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  • Writer's pictureKyla Margulies

Escaping the Drama Triangle

Do you ever find yourself in repetitive conflict, trying your best to solve the problem, but instead everything gets worse? You and whoever you are in conflict with, might be falling into the temping trap of the Drama Triangle.

What is the Drama Triangle?

Developed by Stephen Karpman and born out of the Transactional Analysis approach to Psychotherapy, the Drama Triangle depicts three roles that are taken on during unhelpful and destructive conflict. The Drama Triangle is an interpersonal interaction pattern that might be unintentional, but often these roles are engaged in to work out some other result – a relational one – rather than the actual problem at hand. This pattern of interacting is, unhelpful and acts as a barrier to problem-solving, connection, and accountability.

It involves three roles, although not all of them need to be filled at any given moment. These roles are not permanent, and people often oscillate between roles during conflict. Most of us have a role that we gravitate towards, most often because playing that role has gotten us results in the past. It is important to note that these roles are not who the person is in life. Rather, they simply denote a specific behavioural pattern of interaction – how they are rather than who they are.

When people find themselves in a pattern of taking the role of persecutor or rescuer or victim during conflict, problematic issues will arise.
The Drama Triangle at its worst.

The Victim

The victim sees themselves as passive, life happens to them, and they feel powerless to affect their situation. The victim, in this model, is not an actual victim (e.g., domestic violence or abuse); rather, they feel and act like a victim. They see themselves as oppressed, helpless, dejected and powerless and often deny responsibility for their role in their problems. The victim needs to be saved or rescued as they don’t believe they have the power to stand up for themselves. The victim takes the stance of “I’m blameless!”

The Persecutor

The Persecutor criticizes and blames others, often the victim. They behave in ways that come off to others as strict, controlling, and unforgiving. The persecutor role keeps the victim feeling powerless through bullying, and in turn, needs a victim in order to stay in the persecutor role. The persecutor often yells and directs but does not actually help to solve any problems. The Persecutor’s stance is, “I’m right!”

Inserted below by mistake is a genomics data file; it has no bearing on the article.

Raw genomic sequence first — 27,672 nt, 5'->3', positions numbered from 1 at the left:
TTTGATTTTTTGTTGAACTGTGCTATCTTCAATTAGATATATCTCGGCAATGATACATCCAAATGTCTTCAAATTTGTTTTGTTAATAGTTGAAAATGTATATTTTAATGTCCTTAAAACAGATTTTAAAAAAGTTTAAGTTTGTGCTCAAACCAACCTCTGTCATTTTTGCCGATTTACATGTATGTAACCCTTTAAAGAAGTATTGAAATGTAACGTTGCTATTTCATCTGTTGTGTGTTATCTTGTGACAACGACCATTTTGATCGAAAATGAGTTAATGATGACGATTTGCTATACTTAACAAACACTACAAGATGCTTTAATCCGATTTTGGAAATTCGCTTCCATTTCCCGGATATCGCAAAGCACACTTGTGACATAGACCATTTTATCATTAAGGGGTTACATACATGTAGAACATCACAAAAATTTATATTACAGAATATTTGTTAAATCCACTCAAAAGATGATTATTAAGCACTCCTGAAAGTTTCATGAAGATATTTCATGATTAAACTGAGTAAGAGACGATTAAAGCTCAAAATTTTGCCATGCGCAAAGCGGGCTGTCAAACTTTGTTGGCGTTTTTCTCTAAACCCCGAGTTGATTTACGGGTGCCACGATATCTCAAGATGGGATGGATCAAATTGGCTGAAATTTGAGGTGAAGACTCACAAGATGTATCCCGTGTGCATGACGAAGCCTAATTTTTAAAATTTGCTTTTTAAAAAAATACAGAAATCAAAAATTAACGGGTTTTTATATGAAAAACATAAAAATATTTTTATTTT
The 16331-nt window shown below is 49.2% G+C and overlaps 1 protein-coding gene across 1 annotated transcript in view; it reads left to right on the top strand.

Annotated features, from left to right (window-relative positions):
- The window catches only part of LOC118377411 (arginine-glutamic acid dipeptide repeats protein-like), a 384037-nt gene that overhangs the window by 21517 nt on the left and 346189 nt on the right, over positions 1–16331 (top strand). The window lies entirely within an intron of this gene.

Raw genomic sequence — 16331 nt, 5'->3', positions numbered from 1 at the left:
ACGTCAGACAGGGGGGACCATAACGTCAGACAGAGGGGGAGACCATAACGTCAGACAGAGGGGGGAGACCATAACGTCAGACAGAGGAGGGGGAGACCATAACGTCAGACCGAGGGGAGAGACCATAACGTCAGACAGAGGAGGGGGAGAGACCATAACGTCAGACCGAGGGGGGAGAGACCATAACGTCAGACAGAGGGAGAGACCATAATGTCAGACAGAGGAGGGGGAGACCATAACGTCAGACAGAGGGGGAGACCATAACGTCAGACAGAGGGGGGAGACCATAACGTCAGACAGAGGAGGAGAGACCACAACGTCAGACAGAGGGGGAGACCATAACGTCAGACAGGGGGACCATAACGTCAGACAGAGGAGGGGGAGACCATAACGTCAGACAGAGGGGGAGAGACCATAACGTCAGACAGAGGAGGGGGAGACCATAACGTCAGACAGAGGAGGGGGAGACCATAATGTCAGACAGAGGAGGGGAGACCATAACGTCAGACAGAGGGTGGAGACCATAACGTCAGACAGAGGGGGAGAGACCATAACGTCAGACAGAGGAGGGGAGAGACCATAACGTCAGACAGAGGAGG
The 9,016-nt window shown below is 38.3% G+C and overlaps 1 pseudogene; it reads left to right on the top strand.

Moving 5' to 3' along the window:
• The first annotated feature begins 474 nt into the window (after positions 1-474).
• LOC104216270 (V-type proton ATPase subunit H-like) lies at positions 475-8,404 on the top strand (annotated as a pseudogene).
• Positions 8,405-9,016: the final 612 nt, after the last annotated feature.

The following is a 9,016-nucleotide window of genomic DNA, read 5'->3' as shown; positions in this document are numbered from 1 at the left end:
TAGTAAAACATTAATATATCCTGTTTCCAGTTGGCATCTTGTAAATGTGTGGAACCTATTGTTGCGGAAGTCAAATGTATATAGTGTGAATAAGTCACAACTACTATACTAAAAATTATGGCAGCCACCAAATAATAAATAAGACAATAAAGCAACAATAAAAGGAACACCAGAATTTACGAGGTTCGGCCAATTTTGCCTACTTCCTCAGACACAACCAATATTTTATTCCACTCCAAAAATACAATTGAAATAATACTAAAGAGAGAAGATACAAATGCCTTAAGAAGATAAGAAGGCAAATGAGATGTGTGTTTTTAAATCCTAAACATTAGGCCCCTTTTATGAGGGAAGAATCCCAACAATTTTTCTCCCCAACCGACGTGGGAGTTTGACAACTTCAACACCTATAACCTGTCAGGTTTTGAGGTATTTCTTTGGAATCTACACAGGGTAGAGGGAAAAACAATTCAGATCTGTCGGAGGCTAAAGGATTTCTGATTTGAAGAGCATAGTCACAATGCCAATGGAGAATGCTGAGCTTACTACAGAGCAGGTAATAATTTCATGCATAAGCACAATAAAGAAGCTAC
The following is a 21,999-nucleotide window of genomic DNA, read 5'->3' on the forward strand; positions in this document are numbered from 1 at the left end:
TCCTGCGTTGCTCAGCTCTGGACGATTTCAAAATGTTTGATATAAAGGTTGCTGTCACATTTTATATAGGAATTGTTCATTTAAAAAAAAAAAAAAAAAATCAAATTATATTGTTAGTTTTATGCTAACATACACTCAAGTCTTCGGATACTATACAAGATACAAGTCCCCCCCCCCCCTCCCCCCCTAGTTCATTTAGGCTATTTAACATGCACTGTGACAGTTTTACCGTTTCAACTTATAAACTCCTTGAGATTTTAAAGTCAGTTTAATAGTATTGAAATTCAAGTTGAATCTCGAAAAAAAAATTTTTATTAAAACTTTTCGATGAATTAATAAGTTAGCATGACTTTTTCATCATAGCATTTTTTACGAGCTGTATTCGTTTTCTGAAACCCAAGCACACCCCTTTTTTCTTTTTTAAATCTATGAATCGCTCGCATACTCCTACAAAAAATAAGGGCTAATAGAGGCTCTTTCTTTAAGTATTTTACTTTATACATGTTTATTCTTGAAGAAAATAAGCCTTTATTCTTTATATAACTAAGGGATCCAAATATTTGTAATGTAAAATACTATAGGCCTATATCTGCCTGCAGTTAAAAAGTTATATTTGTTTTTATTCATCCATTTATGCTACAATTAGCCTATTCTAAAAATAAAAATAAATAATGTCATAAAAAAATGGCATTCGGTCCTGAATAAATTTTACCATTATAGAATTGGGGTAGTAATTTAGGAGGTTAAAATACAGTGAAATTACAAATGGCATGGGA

The Rescuer

The rescuer is usually the enabler. The rescuer might feel guilty if they don’t jump in to help the victim or believe that the victim is incapable of advocating for themselves and therefore needs the rescuer to save them. While their actions take the form of helping, they really keep the victim in a position of helplessness and give the rescuer a feeling of superiority. They often focus on others’ needs while ignoring their own. The rescuer takes the stance, “I’m good!”

The drama triangle is maintained because each person gets some psychological need met through their role. Nobody wins in this triangle – the only thing you get is drama.

Escaping the Drama Triangle

The drama triangle is anxiety-based and problem-focused. Each role is fearful of owning their own experience and being accountable to others, so they focus their attention outward. To escape the triangle, the first step is to recognize your role. Next, turn your attention inwards and reflect on what needs you are trying to have met through the dysfunctional role you have taken on. Last, to step out of that role, acknowledge your needs and step into your power by taking on a new role with new behaviours.

Acey Choy developed The Winners Triangle to depict the shift in behaviours each role could take to move towards helpful communication.

By changing our patterns  of conflict interaction to encompass assertiveness, caring, and vulnerability, we can leave the Drama Triangle.
Escaping the Drama Triangle

Victimized to Vulnerable

A victim is blameless and, therefore, powerless to change their situation. Instead, opt for vulnerability – acknowledge you are struggling. Accept your situation and your responsibility to take action to change it.

Rescuing to Caring

Rescuing takes power away from others and keeps you from acknowledging your own needs and experiences. Instead, focus on caring – empathize with others’ feelings but respect them enough to allow them to cope however they see fit. This frees up your time and energy to focus on your own needs and supports the confidence and competence of others.

Persecuting to Asserting

When you are acting as a persecutor, you bully and threaten punishment to control others. This is likely done as a way to protect yourself. Instead, be assertive. Acknowledge that you have needs and take on the responsibility of doing and asking. Take action to meet your own needs and ask to have them met. Asserting your needs and experience in ways that are not intimidating and controlling often has the effect of softening others, allowing them to take accountability rather than defend or collapse.



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